Updated 10 Aug 2003

Latest Updates

A Wing in Rhino part 3

Latest Tutorial

17.  We could now go ahead and use the aerofoil sections we have to create our wing surfaces, but before we do that we should check how smooth the curves are. If they are not very smooth, the surfaces will be uneven too. Rhino has several tools for examining curves and surfaces and a very useful one is the Curvature Graph. This plots a graph along a selected curve, with the height of the graph indicating the degree of curvature at that point. Here is the graph in action, selected from the Analyze menu, with the upper section curve selected. Points to note include, at A the graph crosses the curve a couple of times. The graph goes on the ‘outside’ of the curve, so at the rear third of the section the curve reverses slightly as it gets closer to the trailing edge, before flipping back the other way at the last moment. That is OK, this reflex curve is typical of such high performance wing sections.

18.  At B the graph is very rough, showing that the degree of curvature is changing sharply, A surface generated from this line would appear to be a series of flats with creases in it. Not what we want at all! Finally at C we notice that the last line of the graph is angled upwards. The lines that make up the graph are perpendicular to the curve at that point. Since the leading edge of our aerofoil should wrap smoothly around with the undersurface, we would prefer the very end of our curve to be vertical, so the last line of the graph should be horizontal. Why these anomolies occur when we use good original data is due to several factors. We will have to be careful how we edit the curve so as not to loose its overall shape, but we can clean it up and get much better-looking surfaces as a result.

19.  Rhino has a great many tools for editting curves. Check out the Rhino help files and tutorials for full details. We will look at several of the basic methods of editing curves, then go back and check our work with the Curvature Graph. The first image shows our aerofoil with ‘Display Points’ selected. These white markers indicate the vertices we imported from the raf34.dat file, and the curve we created with the InterpCrv tool will pass exactly through each point. Rhino has to make an educated guess as to where the line goes between the points, and this is where some of the roughness in our curve originates. We could select and move these points to smooth the curve, but since these are from our original source material, it is better to leave these alone at this time.

20.  Next tool to look at is Control Points. Selecting a curve this way brings up another series of points, this time linked by a dotted line.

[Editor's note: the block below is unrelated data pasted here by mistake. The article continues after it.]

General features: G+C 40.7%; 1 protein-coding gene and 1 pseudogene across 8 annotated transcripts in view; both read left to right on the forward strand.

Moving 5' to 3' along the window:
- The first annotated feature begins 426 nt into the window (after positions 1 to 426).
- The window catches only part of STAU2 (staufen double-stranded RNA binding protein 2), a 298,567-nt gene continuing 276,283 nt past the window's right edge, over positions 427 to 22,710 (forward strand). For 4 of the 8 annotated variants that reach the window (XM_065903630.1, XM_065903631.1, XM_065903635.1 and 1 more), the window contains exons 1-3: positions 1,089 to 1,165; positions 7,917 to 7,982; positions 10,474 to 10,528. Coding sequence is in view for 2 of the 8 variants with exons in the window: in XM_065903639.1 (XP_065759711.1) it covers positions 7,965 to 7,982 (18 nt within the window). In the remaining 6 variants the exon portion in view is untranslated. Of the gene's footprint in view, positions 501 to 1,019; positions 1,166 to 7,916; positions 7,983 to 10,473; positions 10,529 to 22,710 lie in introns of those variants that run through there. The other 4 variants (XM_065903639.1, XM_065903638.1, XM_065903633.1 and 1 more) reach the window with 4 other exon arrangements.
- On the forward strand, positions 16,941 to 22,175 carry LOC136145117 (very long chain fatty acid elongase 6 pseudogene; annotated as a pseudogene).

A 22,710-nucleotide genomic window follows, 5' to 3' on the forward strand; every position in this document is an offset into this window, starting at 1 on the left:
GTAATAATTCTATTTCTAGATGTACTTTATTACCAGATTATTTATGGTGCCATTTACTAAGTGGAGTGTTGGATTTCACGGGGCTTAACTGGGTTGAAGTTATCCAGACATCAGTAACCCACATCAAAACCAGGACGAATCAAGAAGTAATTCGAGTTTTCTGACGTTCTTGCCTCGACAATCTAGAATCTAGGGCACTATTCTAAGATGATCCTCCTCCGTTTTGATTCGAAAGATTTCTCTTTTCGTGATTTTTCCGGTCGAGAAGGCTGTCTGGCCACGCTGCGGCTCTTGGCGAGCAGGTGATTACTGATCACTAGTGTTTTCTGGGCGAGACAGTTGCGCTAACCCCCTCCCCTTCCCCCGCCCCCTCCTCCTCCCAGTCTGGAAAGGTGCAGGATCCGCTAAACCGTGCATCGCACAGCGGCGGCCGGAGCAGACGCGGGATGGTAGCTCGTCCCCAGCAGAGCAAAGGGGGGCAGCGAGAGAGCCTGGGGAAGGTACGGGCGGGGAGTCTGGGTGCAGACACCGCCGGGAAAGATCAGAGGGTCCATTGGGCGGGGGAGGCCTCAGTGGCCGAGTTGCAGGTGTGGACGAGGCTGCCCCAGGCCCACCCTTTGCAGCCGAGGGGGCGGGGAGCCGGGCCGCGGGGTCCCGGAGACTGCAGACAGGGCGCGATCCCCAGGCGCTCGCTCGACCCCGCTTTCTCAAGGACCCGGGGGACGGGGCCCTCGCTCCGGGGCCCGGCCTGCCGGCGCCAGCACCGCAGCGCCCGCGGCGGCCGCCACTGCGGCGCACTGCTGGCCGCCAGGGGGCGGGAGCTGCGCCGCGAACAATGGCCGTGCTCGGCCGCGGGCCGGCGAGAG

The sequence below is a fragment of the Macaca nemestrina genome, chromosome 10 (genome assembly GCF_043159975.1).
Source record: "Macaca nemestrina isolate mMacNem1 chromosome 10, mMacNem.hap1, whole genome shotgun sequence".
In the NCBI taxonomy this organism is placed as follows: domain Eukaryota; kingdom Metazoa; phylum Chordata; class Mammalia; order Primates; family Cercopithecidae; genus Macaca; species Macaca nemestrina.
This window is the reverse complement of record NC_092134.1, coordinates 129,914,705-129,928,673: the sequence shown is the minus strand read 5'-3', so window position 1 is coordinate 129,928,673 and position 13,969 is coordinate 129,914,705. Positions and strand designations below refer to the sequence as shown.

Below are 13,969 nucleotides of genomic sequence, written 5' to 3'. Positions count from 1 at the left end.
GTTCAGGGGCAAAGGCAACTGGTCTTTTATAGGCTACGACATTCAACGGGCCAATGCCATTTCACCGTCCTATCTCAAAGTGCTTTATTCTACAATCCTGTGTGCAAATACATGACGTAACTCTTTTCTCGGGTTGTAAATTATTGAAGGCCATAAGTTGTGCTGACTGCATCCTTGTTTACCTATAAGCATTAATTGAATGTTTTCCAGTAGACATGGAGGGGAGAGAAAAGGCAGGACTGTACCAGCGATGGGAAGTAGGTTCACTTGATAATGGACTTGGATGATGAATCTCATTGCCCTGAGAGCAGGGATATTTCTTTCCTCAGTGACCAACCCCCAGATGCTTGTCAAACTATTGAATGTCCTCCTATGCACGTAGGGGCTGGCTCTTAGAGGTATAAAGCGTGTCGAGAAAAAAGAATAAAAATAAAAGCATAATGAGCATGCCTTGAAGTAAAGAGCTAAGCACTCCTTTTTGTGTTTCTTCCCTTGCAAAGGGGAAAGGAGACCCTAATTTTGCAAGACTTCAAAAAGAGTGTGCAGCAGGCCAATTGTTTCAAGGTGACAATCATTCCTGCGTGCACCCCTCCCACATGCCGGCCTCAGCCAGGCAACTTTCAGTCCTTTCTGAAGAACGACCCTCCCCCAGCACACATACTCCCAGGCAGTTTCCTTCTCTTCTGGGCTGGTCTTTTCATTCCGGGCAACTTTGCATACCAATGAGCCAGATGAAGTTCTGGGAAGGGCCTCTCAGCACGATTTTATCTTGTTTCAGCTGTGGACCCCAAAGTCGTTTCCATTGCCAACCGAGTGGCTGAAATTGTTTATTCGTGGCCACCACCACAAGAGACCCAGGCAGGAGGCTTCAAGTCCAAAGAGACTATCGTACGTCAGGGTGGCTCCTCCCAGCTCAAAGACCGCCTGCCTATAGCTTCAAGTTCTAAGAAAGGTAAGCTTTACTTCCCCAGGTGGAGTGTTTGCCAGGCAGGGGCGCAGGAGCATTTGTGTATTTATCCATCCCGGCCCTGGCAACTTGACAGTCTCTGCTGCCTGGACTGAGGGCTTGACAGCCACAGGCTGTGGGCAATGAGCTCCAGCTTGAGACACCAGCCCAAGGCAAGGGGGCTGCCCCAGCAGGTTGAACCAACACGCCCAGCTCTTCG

21.  We will zoom in to the leading edge to get a clearer view of these Control Points.

22.  These Control Points ‘influence’ the way the curve changes direction as it runs through its vertices. The mathematics involved with this are fundimental to the way NURBS systems work, and I won’t attempt to explain them here. Much better to grab hold of a control point and drag it about. You will see immediately how the curve reacts as the point is moved.  Here we have dragged the second control point (not the first one, which is on the end of the curve) and moved it forwards slightly so the leading edge is more rounded. The solid yellow line is our revised aerofoil curve, the black line the original one. The short black line shows the position of the control point before and after the move. It is a good idea to copy/paste the original curve, so you can see how far the edited curve has been moved, and to judge the improvement in smoothness.

23.  It is easy to move along the curve smoothing out any irregularities this way. Control points can be moved or even deleted entirely, but do not move the points at the ends of the curve. Compare against the original as you go, using the Curvature Graph as a final check. Here is the curve we edited, showing a much smoother graph. Repeat for the other curves if needed.

24.  You can move these control point around manually with a mouse, or use the nudge keys. You will probably have to adjust the nudge key settings to a very small amount, but this gives much greater control than moving the points manually. You alter the nudge values in the Rhino Opions dialogue box, shown here. Remember the values are in the same units set for the whole document.

Now we can return to locating our aerofoil sections correctly and start work on surfacing our wings.

Any comments, just drop us an e-mail.